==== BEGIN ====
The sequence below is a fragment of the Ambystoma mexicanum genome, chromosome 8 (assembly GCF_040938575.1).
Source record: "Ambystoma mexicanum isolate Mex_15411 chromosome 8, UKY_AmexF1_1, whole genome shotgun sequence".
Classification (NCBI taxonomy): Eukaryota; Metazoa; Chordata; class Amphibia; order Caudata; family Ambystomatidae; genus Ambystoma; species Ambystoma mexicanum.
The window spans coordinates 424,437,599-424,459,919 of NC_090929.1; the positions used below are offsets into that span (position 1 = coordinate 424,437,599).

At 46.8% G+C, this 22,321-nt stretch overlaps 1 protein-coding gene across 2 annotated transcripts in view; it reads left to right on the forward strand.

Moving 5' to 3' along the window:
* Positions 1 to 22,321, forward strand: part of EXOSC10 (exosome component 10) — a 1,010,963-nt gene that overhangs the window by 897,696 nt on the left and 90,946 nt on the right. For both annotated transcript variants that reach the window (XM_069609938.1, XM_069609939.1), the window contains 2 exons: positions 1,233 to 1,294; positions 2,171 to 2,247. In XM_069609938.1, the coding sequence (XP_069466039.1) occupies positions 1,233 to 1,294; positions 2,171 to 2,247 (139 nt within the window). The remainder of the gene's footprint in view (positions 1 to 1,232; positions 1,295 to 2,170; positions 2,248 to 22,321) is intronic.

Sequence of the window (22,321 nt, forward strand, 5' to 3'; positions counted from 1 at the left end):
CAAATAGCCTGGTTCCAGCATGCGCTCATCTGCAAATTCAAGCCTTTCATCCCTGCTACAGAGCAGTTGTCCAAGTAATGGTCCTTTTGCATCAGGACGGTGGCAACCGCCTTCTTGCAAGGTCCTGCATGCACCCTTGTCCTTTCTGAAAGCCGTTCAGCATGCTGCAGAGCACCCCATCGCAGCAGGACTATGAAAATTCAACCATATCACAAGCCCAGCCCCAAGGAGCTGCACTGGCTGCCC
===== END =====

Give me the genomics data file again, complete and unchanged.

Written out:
The sequence below is a fragment of the Ambystoma mexicanum genome, chromosome 8 (assembly GCF_040938575.1).
Source record: "Ambystoma mexicanum isolate Mex_15411 chromosome 8, UKY_AmexF1_1, whole genome shotgun sequence".
Classification (NCBI taxonomy): Eukaryota; Metazoa; Chordata; class Amphibia; order Caudata; family Ambystomatidae; genus Ambystoma; species Ambystoma mexicanum.
The window spans coordinates 424,437,599-424,459,919 of NC_090929.1; the positions used below are offsets into that span (position 1 = coordinate 424,437,599).

At 46.8% G+C, this 22,321-nt stretch overlaps 1 protein-coding gene across 2 annotated transcripts in view; it reads left to right on the forward strand.

Moving 5' to 3' along the window:
* Positions 1 to 22,321, forward strand: part of EXOSC10 (exosome component 10) — a 1,010,963-nt gene that overhangs the window by 897,696 nt on the left and 90,946 nt on the right. For both annotated transcript variants that reach the window (XM_069609938.1, XM_069609939.1), the window contains 2 exons: positions 1,233 to 1,294; positions 2,171 to 2,247. In XM_069609938.1, the coding sequence (XP_069466039.1) occupies positions 1,233 to 1,294; positions 2,171 to 2,247 (139 nt within the window). The remainder of the gene's footprint in view (positions 1 to 1,232; positions 1,295 to 2,170; positions 2,248 to 22,321) is intronic.

Sequence of the window (22,321 nt, forward strand, 5' to 3'; positions counted from 1 at the left end):
CAAATAGCCTGGTTCCAGCATGCGCTCATCTGCAAATTCAAGCCTTTCATCCCTGCTACAGAGCAGTTGTCCAAGTAATGGTCCTTTTGCATCAGGACGGTGGCAACCGCCTTCTTGCAAGGTCCTGCATGCACCCTTGTCCTTTCTGAAAGCCGTTCAGCATGCTGCAGAGCACCCCATCGCAGCAGGACTATGAAAATTCAACCATATCACAAGCCCAGCCCCAAGGAGCTGCACTGGCTGCCC